The city itself gets hot as heck (“hell” in proper Southern etiquette/slang) during the summer months, but cooling off after your arrival is easier when you’re sucking down “farm-to-shaker” craft beverages like the Cold Comfort (Rittenhouse Rye, Cynar 70, house-made pistachio orgeat syrup, lemon juice, and saline solution) at The Cocktail Club, or a local beer at Bar Mash. We’ve told you before about the West End’s Beachwalker Park, your single option for Kiawah Island shoreline-hanging if you didn’t bring enough cash to buy out one of the private homes with exclusive access to the rest of the 10-mile shoreline. Also try Sullivan’s Island, Folly Beach, or Isle of Palms, three barrier islands off the coast.

Cumberland Island | Flickr/LindaDee2006

Cumberland Island

Distance from Atlanta: 263 miles; five hours
You’ll have to make reservations on a morning passenger ferry from St. Mary’s, GA over to the island, but getting there to see the trippy Dungeness mansion ruins, unspoiled beaches littered with shark teeth, and wild horses running around near the water is worth the trouble. Private boats are rentable, and swimming is allowed anywhere on the island at your own risk (alligators love when outsiders try to join their already overcrowded pond parties). You can stay at the Carnegie family-owned, all-inclusive Greyfield Inn for a minimum of two nights at a total cost of around $1,200, or you can camp it out for $2-4 per person, per day, on one of multiple campground sites.

Smoky Mountains | Flickr/Jerry and Pat Donaho

Smoky Mountains (Pigeon Forge, TN)

Distance from Atlanta: 164 miles; two hours, 45 mins
Moonshine! It’s awful! But it’s decidedly less awful when you sip it high above Pigeon Forge, TN, at the Ole Smoky Tennessee moonshine distillery called the Ole Smoky Barn, where temperatures in the higher elevations are usually at least 10 degrees cooler than downhill. A recently built entertainment complex called The Island offers 300,000sqft of retail, and dining featuring everything from German bratwurst stands to bison chili and Dutch oven chicken pot pies at Timberwood Grill. Plus there’s live music, trampoline bungee jumping, and further drinking at either Dude’s Daiquiris or via the “Frozen Concoction Maker” setup in your hotel room if you spend a night at Margaritaville Island Hotel.

Tybee Island | Flickr/mo1229

Tybee Island

Distance from Atlanta: 265 miles; four hours
Just outside Savannah, Tybee is the nearest beach to Atlanta, and provides plenty of watersport activities, from stand-up paddleboarding to parasailing and surfing lessons. The average high temperature in July is only 88, which means you’ll do well to visit the satellite location of ATL’s own King of Pops on Butler Ave, not far from where the tide hits the sand. Since the island is less than three miles long, it’s a good idea to rent a bike from either Tim’s or Fat Tire, or go dolphin-watching on a chartered boat while you try your hand at light inland fishing, as you use artificial bait to “troll and pitch,” which you can do later that night on Tinder if your summer fling declines your invitation to make the trip.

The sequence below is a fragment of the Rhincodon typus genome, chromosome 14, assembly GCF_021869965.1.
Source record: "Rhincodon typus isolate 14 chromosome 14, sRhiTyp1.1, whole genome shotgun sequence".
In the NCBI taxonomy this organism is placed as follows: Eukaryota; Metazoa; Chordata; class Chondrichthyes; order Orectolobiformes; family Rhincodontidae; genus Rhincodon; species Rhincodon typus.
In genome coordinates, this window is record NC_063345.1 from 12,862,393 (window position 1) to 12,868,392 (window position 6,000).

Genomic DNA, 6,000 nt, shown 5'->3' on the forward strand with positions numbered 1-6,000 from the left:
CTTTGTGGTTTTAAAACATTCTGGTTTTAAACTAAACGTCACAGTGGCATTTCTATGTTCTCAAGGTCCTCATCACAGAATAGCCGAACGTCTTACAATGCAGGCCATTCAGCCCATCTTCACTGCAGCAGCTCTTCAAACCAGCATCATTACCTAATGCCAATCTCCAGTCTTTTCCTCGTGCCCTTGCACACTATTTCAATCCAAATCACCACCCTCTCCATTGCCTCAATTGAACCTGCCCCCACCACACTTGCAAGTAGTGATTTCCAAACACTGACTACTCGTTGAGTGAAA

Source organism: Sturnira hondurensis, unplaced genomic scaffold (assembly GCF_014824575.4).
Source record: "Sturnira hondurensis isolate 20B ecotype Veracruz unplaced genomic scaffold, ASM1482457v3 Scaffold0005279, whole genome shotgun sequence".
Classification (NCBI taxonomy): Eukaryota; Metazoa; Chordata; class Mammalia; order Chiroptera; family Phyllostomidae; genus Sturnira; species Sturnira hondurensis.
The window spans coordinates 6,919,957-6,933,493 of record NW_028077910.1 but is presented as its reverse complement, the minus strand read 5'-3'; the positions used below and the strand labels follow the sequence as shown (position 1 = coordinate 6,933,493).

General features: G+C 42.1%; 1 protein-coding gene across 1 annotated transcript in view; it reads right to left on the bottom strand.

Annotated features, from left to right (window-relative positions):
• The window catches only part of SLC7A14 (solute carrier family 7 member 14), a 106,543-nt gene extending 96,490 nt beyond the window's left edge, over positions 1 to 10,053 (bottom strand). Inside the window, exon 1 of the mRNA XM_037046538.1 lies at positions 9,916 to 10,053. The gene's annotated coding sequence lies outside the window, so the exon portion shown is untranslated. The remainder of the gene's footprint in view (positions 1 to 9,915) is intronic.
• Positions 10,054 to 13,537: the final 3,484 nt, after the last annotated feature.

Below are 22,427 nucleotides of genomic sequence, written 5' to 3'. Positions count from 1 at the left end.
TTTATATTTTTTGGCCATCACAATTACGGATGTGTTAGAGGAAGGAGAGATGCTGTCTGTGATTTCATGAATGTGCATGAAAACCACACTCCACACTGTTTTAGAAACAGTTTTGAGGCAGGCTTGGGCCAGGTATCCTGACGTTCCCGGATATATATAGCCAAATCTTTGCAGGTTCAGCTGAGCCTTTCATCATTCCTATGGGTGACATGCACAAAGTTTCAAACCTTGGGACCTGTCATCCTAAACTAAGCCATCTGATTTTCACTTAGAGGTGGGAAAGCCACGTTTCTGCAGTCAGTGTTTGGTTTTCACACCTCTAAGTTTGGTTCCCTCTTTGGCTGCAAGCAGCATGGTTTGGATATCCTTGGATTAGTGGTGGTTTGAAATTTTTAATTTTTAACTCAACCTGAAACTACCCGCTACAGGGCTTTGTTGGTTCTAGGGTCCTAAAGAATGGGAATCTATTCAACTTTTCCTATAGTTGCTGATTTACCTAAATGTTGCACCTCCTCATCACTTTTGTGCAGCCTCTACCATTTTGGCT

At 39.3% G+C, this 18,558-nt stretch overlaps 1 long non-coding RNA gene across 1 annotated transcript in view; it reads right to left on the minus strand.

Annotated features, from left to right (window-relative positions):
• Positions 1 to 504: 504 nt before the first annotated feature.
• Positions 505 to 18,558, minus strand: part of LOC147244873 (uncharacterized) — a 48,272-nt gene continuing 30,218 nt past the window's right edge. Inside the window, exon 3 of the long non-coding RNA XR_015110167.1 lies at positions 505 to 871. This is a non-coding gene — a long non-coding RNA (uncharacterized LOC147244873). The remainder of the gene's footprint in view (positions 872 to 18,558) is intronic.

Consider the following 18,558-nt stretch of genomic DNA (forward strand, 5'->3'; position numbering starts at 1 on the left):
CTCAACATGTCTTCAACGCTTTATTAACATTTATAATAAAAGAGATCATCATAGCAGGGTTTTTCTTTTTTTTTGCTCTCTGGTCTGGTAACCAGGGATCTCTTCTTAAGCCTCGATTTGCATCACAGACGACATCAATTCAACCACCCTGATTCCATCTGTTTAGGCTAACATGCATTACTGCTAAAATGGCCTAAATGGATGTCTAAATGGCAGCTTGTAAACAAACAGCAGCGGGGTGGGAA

Callaway Gardens | Flickr/jen and joe

Callaway Gardens

Distance from Atlanta: 80 miles; one hour, 15 mins
Head to Pine Mountain and stay over at The Lodge and Spa at Callaway Gardens for the picturesque surroundings. There's flora and forestation as far as your eyes can flicker, or at least 6,000 acres, for those of you with X-ray vision or something. A summer-only cabana bar sits right near the pool, and when you’re tired of drinking in cool water, you can go tubing on the 65-acre Robin Lake, then dry off via a 70ft-high zip-line or by biking through a 10-mile nature trail.

Amicalola State Park | Flickr/Michael Hicks

Amicalola Falls State Park

Distance from Atlanta: 72 miles; one hour, 30 mins
It's the home of Amicalola Falls, the tallest cascading waterfall in the Southeast (unless someone else recently built one higher than 729ft), and you have to admit that there are less-picturesque places to take a hike in Georgia. Be sure to peep down the mountain for a look at a Prohibition-era moonshine-running truck that accidentally fell down into the trees trying to avoid capture. Also take the under-10-mile trek to Springer Mountain (yes, the home of the yummy chicken you always eat at finer ATL restos!), and stay at the mountaintop lodge, or one of the campground cottages. If you need to cool down from spending the first half of the year overworked, take a five-mile hike through the woods to Hike Inn, a backcountry lodge with 20 rooms -- but no outlets for any electricity besides the lights.

Barnsley Resort

Distance from Atlanta: 69 miles; one hour, 10 minutes
Repping the Georgia side of the Blue Ridge Mountains, Barnsley offers a golfing/gardening escape in the form of a championship course designed around a super-lush heirloom garden by acclaimed greens designer Jim Fazio. Take a rented mountain bike or cruiser through the 12 miles of trails, then play paintball on Wolf Cave Mountain Field, where you can crouch and hide behind giant pieces of wood. Aside from the mountain views and Chattahoochee River tours to see waterfalls, you can visit one of several local wineries to stay chill, or ask for the resorts-exclusive brew made by Atlanta's own Monday Night Brewing: Englishman’s ESB (Extra Special Bitters).

Asheville, North Carolina | Derek Olson Photography/Shutterstock

Asheville

Distance from Atlanta: 208 miles; three hours, 15 minutes
There are worse ways to stay cool than drinking impressive amounts of quality local craft and microbrewed beers in the mountains. The climate is cool, with the highest temperature averaging only 85 in July (as opposed to 90 in Atlanta), and whether it’s the dine-in movie theater at Asheville Brewing Company, live weekend music at Highland Brewing Company, or the taproom at Wicked Weed, you’ll have plenty of cold liquids to fight off any unexpected heatwave. Every third Friday through September there’s a free concert called Downtown After 5, and there are hundreds of waterfalls to find (as well as a 60ft natural waterslide made of rock), whitewater rafting expeditions, and a 6,000ft peak called Mount Mitchell, where you can stand and say something like “COOL!” on the highest elevation east of the Mississippi.

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Mike Jordan has road-tripped all over the Southeast, and still hasn’t felt cool enough to stop looking for new spots. If he missed one you know about, leave a comment or tweet him at @michaelbjordan.